The top 10 questions to ask a seller before buying a business



There are many things to consider when purchasing an existing business. However, one of the best sources of information on the business is through the seller themselves. The seller should be able to provide you with all sorts of information regarding the finances, marketing, assets, ownership and operations of the business in question, so it’s important to open up a dialogue.

Making sure you ask the right questions is key to making an informed decision on whether or not to pursue the business purchase further. Important questions that are not addressed early on could have negative repercussions and cause significant delays to the acquisition down the line.

It’s not uncommon for a buyer to revise their offer for a business, or to withdraw from the deal completely after discovering a few more details about the company. These enquiries will form part of your due diligence, but will also offer a more direct approach to get discussions moving in the right direction.

Below you will find the top ten questions to ask a seller before you think about signing on the dotted line.

1. Why are you really selling the business?

This could be the most important question you ask, as it may have a bearing on how you make the business profitable, or it may make you think twice about agreeing to buy the business. If the seller says the company’s finances are a chief concern, that should be a red flag. On the other hand, if the seller just wishes to retire, relocate or has family obligations unrelated to the business, this presents an ideal situation.



Furthermore, any reticence on the part of the seller should be regarded as suspicious and you should not be afraid to follow up on any issues. If any negative discoveries are made, then a sensible buyer will always dig deeper or express their concerns directly to the seller.

2. Can I review the certified financial statements of income, cashflow and balance sheets for the last three years?

Businesses are often valued by their cashflow, so this will give you some additional information about whether the business has been overvalued, undervalued or if the seller’s price is a fair one. A successful buyer will be confident about putting in an offer for a business, even if it’s much lower than what the seller is expecting, because experienced buyers will always choose to make informed decisions. Also, remember that the bank will want to see these documents before lending.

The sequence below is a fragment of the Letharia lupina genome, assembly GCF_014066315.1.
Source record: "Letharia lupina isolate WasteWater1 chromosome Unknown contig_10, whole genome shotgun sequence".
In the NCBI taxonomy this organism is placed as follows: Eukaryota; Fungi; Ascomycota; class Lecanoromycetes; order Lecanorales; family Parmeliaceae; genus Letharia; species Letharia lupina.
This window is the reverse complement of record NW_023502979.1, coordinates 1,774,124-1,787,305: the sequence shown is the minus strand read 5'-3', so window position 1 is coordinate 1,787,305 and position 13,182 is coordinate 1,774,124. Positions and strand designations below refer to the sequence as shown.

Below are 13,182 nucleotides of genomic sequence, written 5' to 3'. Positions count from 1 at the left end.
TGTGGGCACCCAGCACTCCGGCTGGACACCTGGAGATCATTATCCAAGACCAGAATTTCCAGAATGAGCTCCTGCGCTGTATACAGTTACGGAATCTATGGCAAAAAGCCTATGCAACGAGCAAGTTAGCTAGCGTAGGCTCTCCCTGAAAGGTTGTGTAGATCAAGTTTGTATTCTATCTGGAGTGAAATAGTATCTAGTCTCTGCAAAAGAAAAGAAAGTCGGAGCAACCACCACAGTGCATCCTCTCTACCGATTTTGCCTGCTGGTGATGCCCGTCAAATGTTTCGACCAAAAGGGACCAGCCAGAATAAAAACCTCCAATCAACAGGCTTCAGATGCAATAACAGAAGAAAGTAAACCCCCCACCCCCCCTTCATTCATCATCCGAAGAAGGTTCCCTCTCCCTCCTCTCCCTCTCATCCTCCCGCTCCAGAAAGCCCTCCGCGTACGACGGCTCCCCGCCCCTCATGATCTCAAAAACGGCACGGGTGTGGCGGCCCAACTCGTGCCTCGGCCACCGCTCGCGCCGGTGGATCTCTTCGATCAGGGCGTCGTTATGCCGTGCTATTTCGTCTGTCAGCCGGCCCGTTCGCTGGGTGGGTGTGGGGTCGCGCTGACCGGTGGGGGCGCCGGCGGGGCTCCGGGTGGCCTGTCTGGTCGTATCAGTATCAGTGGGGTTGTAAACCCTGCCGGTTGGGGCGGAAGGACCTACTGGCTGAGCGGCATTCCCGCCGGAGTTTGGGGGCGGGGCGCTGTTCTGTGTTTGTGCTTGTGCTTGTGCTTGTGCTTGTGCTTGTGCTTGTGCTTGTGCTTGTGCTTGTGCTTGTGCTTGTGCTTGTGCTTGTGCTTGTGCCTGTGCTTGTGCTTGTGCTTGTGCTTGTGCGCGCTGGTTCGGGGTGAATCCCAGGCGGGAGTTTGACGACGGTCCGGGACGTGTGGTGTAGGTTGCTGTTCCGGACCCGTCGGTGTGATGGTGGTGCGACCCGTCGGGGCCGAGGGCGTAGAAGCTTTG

It’s also worth asking if the firm maintains management accounts as well. If you are provided with these documents, be sure to question any inconsistencies between the management and financial accounts.

3. Can I see the company tax returns for the last three years?

Make sure this is the company tax returns and not those of the owner. Tax returns often paint a truer picture of the company finances, as the company will typically want to avoid HM Revenue & Customs being alerted to any irregularities. Again, company tax returns are also something that your bank will want to see before they consider lending you the necessary capital for the acquisition, if finance is part of your plan.

However, buyers should be aware that filed accounts and tax returns may still be legitimate, yet hide the real picture of the business. For example, where there are 'close' businesses, transfer pricing can be used to substantially alter the cost of goods sold, which in turn will have an impact on profits.

4. Can I see a copy of all documents relating to outstanding debt, including accounts payable, property and equipment?

Again, these documents will give you an overview of the company cashflow and, therefore, the company’s overall value. Also, any late payments may suggest that the business is struggling to stay afloat, or that its relationship with other vendors may be in an irreparable state.



These documents will also give you a better understanding of how company finances have been handled over the previous years. For example, you may find that the company has arranged a bad deal for the leasing of its premises or that it has an excess of unused equipment in storage. You should be sure to request the original sales and debtor ledgers too, and find out if they are computerised or manually stored. This again will help you build a truer picture of the company, its adherence to accounting best practices and how it has been run over the last few years.

5. Will you, the seller, be around to help in the transition period after the sale?